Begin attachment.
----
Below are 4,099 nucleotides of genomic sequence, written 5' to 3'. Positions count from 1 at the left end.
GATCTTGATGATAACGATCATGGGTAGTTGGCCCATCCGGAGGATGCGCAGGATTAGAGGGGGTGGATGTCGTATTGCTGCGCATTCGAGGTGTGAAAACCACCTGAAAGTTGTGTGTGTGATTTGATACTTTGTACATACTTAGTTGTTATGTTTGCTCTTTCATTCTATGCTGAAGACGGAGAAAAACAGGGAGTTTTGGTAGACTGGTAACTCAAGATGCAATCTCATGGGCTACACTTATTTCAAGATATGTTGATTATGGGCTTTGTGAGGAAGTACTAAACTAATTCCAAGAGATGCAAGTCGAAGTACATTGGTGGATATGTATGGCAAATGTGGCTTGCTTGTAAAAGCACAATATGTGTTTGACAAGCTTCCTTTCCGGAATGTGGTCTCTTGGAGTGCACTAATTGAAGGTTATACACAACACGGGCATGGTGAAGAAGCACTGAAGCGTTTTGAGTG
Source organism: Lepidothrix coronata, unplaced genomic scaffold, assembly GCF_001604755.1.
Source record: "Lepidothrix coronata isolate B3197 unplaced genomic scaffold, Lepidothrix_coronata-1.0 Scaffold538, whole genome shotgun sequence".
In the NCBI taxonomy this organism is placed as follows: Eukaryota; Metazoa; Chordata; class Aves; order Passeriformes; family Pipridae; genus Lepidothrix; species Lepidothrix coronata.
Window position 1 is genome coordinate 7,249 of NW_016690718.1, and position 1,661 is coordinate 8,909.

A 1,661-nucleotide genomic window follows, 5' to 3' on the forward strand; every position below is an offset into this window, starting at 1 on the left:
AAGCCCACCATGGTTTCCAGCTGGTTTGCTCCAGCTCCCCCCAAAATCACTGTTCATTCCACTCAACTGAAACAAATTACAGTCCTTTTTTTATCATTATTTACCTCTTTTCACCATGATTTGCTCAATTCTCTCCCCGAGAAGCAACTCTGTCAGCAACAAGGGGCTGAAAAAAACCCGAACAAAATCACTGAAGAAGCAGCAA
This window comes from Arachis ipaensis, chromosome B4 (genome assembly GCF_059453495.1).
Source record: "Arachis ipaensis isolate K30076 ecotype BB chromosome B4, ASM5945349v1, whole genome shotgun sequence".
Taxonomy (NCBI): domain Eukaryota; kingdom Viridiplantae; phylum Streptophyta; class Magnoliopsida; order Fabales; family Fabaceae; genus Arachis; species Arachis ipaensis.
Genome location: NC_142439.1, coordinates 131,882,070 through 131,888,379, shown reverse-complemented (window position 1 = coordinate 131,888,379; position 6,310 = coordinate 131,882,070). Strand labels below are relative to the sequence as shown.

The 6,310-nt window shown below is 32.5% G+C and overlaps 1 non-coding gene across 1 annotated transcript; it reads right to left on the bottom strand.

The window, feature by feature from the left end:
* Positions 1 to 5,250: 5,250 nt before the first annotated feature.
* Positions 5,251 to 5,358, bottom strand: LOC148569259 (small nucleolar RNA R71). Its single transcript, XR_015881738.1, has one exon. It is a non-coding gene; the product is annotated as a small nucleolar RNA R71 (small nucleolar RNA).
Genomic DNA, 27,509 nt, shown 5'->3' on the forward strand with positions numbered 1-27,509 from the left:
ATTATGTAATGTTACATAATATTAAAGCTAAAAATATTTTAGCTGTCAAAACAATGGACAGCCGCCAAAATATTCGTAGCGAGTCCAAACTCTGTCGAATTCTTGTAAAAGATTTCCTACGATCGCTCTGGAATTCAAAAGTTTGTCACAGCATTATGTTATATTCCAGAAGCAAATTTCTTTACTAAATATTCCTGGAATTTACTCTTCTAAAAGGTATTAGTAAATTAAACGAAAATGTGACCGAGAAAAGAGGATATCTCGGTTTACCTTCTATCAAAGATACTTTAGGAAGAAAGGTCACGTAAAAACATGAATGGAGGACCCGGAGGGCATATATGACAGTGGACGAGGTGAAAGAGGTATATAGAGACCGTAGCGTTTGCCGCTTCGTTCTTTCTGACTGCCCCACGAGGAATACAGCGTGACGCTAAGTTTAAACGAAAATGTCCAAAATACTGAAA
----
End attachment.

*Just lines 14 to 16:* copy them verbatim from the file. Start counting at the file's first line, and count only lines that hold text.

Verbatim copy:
The window, feature by feature from the left end:
* Positions 1 to 5,250: 5,250 nt before the first annotated feature.
* Positions 5,251 to 5,358, bottom strand: LOC148569259 (small nucleolar RNA R71). Its single transcript, XR_015881738.1, has one exon. It is a non-coding gene; the product is annotated as a small nucleolar RNA R71 (small nucleolar RNA).